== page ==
Many service providers operating in Europe are actually based in the US. The proposal for a directive on the appointment of legal representatives for the purpose of gathering evidence for criminal proceedings that complements the electronic evidence regulation envisages that service providers offering services in one or more EU Member States would need to appoint a legal representative. That legal representative will be in charge of the receipt, compliance and enforcement of production orders for electronic evidence - no matter where the service provider's headquarters is located or data is stored. The proposals for the regulation together provide for strong fundamental rights safeguards and effective remedies. It foresees for the service provider to have the right to request a review. It intends to bring clarity of the procedure and legal certainty for all the parties involved as well as to speed up the gathering of electronic evidence. It obliges service providers to respond within 10 days and in emergency cases within 6 hours. This would be a great improvement as currently requests based on existing mutual legal assistance agreements take so long that criminal authorities wait for a response 10 months on average. Existing rules are not fit for the digital age. This would be solved with the new legislation.
US legislation, however, prohibits US-based companies in certain situations from complying with orders from foreign jurisdictions requesting access to content data. Rather than risking a conflict of laws and leaving companies the burden of choosing which law to comply with, the EU has launched negotiations with the US on a bilateral agreement that would remove this potential conflict of laws.
On what legal grounds may such cooperation be requested, having in mind that national criminal and criminal procedure codes are not synchronised within the EU, and are different?
The proposal on the electronic evidence regulation is based on Article 82(1) of the Treaty on the Functioning of the EU. This Article 82(1) specifies that judicial cooperation in criminal matters shall be based on the principle of mutual recognition, i.e. measures may be adopted to lay down rules and procedures for ensuring recognition throughout the Union of all forms of judgments and judicial decisions. However, the proposal introduces a new dimension in mutual recognition, beyond the traditional judicial cooperation in the Union, which so far is based on procedures involving two judicial authorities, one in the issuing State and another in the executing State. The draft regulation provides that the authorities in the enforcing State (where the legal representative is established) can intervene if the order is not complied with. Furthermore the enforcing State is the one being notified whenever content data is being sought of persons not residing in the territory of the issuing State. This is an additional safeguard that the proposal, as modified in the Council position, sets out.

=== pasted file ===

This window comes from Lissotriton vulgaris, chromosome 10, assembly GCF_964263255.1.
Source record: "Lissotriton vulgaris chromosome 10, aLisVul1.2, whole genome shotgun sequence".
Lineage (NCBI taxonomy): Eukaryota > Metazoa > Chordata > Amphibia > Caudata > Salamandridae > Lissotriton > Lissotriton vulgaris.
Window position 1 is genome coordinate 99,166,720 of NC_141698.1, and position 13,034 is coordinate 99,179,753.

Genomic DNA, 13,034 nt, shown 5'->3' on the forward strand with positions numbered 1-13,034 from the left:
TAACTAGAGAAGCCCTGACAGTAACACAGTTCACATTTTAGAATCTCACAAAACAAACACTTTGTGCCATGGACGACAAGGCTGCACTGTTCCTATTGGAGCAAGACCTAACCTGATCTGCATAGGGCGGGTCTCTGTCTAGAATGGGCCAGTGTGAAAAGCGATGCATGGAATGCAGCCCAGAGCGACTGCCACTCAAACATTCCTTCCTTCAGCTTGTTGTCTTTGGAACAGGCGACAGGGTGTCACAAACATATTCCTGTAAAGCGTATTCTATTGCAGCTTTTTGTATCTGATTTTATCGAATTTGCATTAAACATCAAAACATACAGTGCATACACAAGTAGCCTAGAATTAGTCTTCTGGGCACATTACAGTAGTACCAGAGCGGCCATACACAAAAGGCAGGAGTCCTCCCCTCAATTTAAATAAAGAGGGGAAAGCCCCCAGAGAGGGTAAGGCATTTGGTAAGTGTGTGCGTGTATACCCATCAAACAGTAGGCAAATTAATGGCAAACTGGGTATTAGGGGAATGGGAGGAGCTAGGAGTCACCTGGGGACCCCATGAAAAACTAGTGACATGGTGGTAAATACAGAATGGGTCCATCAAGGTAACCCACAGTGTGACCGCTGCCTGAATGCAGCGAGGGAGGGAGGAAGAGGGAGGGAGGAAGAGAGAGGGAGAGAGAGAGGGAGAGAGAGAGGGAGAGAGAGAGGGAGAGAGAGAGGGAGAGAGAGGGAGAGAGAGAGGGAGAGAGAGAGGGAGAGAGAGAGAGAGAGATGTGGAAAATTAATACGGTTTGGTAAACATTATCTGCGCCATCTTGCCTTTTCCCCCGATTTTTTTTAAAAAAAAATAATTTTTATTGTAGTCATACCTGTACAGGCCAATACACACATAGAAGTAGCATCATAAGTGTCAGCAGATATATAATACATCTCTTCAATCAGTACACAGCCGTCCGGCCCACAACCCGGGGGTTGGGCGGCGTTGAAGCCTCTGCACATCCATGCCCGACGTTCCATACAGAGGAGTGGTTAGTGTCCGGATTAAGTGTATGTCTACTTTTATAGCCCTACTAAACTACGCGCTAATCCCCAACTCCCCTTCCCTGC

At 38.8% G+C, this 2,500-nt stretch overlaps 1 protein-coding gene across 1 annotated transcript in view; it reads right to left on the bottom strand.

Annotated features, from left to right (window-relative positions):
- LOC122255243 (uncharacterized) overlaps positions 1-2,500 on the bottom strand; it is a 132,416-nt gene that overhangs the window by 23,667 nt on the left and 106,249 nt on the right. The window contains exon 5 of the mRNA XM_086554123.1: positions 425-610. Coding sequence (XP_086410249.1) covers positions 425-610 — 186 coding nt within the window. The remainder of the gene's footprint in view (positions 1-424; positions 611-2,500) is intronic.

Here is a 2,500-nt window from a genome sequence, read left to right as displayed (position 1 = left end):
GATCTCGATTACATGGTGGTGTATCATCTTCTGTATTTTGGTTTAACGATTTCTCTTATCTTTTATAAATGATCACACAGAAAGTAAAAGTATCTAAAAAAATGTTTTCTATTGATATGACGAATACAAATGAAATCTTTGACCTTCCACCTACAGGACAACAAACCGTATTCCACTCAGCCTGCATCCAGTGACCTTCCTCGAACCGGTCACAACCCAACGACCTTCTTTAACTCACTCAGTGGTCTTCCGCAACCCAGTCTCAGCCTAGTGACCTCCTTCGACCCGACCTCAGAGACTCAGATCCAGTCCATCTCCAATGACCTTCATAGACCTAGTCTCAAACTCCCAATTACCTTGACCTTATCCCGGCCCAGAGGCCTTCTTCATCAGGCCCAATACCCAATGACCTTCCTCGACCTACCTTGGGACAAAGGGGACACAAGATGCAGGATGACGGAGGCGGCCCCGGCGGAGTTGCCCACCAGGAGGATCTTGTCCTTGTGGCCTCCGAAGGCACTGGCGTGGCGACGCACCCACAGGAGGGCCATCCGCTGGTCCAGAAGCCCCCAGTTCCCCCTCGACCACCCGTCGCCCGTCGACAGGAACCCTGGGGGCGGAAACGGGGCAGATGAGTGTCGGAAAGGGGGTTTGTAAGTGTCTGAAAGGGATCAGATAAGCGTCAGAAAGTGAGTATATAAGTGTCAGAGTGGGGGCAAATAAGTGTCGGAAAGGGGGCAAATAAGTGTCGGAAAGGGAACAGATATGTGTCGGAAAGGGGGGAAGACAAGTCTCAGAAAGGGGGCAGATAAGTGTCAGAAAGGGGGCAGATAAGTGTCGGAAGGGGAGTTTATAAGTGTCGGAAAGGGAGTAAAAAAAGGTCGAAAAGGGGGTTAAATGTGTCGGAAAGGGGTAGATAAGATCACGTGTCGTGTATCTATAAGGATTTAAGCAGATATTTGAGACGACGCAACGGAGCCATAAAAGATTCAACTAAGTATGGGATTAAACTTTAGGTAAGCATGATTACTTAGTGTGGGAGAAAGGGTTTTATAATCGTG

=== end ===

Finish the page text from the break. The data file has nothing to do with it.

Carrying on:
The company Apple even now provides information about its customers. Every six months it publishes a report of the requests it has received, for what data and from which countries, how many of them were granted and how many were turned down. Is this not sufficient?
No, unfortunately such voluntary actions by the companies are not sufficient, companies have different practices. Public consultations of the EU Commission with all relevant stakeholders for over a year have identified exactly this problem. The result was by and large that the increased use of internet-based communication services and tools presents a challenge for law enforcement: the process to obtain e-evidence is too lengthy and recognised as one of the main obstacles. Other key issues public authorities highlighted include the lack of reliable cooperation with service providers, lack of transparency, and legal uncertainty surrounding jurisdiction for investigative measures. Direct cross-border cooperation between law enforcement and digital service providers is considered to add value in a criminal investigation. Service providers and some civil society organisations indicated the need to ensure legal certainty when cooperating with public authorities and to avoid conflicts of law. In addition, our own EU legislation on data protection requires a clear legal basis for the processing of personal data inherent in responding to a request, and a legal obligation puts the companies on much more solid footing here.